Bat Behaviour: North American Bats and White-Nose Syndrome
In 2006, a microscopic fungus arrived in North America causing white-nose syndrome, a devastating fungal disease in bats, and one of the most drastic declines ever observed in an animal group.
Since then, white-nose syndrome has killed tens of millions of bats. Mortality rates reached 100 per cent in some caves. And three species are now listed as endangered in Canada, including the little brown bat, previously the most abundant and widespread bat species in North America.
Join us for a CPAWS Manitoba webinar with Dr. Craig Willis, Professor of Biology at the University of Winnipeg, whose bat lab has been studying white-nose syndrome for more than 15 years. He will discuss the dangers of white-nose syndrome to Manitoba’s bats, the research being done to identify, protect, and improve critical bat habitats, and how you can get involved in monitoring bat populations in Manitoba.
About the Speaker
Dr. Craig Willis is a Professor of Biology at the University of Winnipeg who has been studying the behaviour, ecology, and physiology of bats for over 20 years. His research on bats and white-nose syndrome has been covered by a range of national and international media including CBC’s ‘The Current’ and ‘Quirks and Quarks’, CTV National News, the Guardian (UK), and the Los Angeles Times.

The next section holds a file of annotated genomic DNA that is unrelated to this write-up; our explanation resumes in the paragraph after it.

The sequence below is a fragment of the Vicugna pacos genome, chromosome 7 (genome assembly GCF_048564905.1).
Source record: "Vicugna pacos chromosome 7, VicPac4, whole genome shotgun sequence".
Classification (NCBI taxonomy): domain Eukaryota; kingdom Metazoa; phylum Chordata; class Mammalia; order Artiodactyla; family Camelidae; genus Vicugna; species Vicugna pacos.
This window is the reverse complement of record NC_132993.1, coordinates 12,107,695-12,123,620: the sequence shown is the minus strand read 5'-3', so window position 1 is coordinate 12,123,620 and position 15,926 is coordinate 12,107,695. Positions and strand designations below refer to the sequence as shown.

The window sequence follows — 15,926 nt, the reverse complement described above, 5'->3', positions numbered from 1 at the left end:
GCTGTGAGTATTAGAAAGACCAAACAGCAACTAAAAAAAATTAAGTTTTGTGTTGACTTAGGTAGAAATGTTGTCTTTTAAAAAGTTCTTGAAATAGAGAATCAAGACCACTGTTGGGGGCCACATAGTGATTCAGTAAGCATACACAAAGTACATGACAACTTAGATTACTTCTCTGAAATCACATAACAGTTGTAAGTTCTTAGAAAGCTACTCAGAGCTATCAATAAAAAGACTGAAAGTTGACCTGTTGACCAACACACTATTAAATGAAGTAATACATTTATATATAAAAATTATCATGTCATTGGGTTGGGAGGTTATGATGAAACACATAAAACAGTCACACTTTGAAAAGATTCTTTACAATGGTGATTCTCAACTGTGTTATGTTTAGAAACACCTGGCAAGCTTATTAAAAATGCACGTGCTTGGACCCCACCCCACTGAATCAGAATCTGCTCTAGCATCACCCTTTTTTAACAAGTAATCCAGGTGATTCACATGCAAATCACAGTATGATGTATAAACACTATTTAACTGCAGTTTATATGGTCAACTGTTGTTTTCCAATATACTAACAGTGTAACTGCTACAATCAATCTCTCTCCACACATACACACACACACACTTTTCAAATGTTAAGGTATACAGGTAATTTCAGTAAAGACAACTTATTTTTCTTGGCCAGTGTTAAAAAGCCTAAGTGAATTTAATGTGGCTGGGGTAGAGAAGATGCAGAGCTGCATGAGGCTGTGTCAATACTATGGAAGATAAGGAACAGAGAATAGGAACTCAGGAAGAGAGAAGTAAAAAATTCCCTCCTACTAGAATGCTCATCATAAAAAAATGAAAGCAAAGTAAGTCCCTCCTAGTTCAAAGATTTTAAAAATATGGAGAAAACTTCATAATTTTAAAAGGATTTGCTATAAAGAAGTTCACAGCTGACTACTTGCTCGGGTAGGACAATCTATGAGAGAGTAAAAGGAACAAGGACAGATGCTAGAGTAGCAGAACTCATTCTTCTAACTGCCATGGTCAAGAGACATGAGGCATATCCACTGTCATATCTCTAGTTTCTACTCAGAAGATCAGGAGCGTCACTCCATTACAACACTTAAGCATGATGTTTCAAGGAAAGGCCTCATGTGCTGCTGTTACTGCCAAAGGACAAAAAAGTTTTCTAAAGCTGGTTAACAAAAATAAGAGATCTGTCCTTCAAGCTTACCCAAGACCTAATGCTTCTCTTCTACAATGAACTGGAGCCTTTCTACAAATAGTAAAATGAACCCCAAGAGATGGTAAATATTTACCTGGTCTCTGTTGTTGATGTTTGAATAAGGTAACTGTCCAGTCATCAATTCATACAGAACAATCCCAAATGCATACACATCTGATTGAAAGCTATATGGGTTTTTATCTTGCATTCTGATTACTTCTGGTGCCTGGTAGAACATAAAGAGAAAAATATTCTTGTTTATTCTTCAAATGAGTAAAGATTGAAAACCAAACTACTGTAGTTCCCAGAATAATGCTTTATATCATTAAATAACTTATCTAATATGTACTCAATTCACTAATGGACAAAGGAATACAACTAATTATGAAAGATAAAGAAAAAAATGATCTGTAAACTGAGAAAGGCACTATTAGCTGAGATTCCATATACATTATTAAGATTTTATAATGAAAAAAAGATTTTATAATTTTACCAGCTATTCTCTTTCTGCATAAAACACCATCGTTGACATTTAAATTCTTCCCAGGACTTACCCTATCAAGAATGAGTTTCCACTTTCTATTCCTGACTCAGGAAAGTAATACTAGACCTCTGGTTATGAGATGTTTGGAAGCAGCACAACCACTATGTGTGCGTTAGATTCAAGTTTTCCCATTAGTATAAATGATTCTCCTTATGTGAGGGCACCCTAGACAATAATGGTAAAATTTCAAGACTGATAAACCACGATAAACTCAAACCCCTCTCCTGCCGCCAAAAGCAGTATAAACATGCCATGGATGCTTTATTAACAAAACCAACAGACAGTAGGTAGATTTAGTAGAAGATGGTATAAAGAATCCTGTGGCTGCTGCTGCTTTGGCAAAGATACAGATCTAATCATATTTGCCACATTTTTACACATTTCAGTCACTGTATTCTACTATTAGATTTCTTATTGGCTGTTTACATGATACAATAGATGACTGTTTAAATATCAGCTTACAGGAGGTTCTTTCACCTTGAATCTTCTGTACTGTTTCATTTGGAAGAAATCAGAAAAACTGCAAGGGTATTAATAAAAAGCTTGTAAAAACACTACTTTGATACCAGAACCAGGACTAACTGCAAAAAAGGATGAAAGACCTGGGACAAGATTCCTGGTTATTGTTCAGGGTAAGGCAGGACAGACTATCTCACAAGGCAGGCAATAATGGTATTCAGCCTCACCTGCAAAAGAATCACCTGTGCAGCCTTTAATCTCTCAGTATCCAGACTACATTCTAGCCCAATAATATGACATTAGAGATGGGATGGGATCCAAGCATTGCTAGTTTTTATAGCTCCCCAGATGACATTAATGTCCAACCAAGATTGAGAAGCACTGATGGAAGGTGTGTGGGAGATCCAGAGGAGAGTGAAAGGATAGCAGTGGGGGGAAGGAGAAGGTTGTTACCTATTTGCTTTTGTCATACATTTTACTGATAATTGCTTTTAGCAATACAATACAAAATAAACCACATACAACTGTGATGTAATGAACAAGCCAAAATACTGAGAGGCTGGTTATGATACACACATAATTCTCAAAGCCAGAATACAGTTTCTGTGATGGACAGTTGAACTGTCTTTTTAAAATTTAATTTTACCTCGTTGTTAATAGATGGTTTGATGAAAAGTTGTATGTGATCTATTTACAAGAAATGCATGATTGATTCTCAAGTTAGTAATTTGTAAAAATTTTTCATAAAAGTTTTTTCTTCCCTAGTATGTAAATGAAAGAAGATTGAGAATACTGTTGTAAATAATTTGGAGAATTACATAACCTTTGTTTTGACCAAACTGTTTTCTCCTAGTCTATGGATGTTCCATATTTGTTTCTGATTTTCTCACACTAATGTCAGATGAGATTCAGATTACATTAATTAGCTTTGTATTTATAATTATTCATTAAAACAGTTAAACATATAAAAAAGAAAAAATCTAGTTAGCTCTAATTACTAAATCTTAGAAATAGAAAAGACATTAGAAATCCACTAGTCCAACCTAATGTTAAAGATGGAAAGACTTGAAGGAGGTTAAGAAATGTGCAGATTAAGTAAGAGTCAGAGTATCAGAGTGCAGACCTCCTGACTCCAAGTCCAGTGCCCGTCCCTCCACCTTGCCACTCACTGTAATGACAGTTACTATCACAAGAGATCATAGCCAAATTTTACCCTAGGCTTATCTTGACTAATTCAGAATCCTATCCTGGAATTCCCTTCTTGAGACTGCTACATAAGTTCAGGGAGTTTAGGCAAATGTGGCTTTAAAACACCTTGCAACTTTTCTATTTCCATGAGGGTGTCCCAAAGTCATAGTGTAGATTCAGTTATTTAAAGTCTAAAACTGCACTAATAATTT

How Can We Help?
If you have any questions or require any additional accommodations to participate, please email us at [email protected].
About CPAWS Manitoba:
CPAWS Manitoba has been instrumental in establishing 22 new parks and protected areas in our province. That’s an area larger than Lake Winnipeg at nearly 26,000 square kilometres. Our goal is to protect half of Manitoba’s lands and waters.
Lunch and Learns
Nature has been here for us during the pandemic.
CPAWS Manitoba wants to maintain this positive connection to nature by providing a space for Manitobans to connect online from the safety of our homes and be inspired by nature in our backyards and beyond.
Join CPAWS Manitoba for weekly lunch and learn presentations from experts across the province who will share their knowledge and passion and bring new nature-inspired activities into our lives.
This program is possible thanks to the generous support of The Winnipeg Foundation and the Conservation Trust, a Manitoba Climate and Green Plan Initiative delivered by the Manitoba Habitat Heritage Corporation.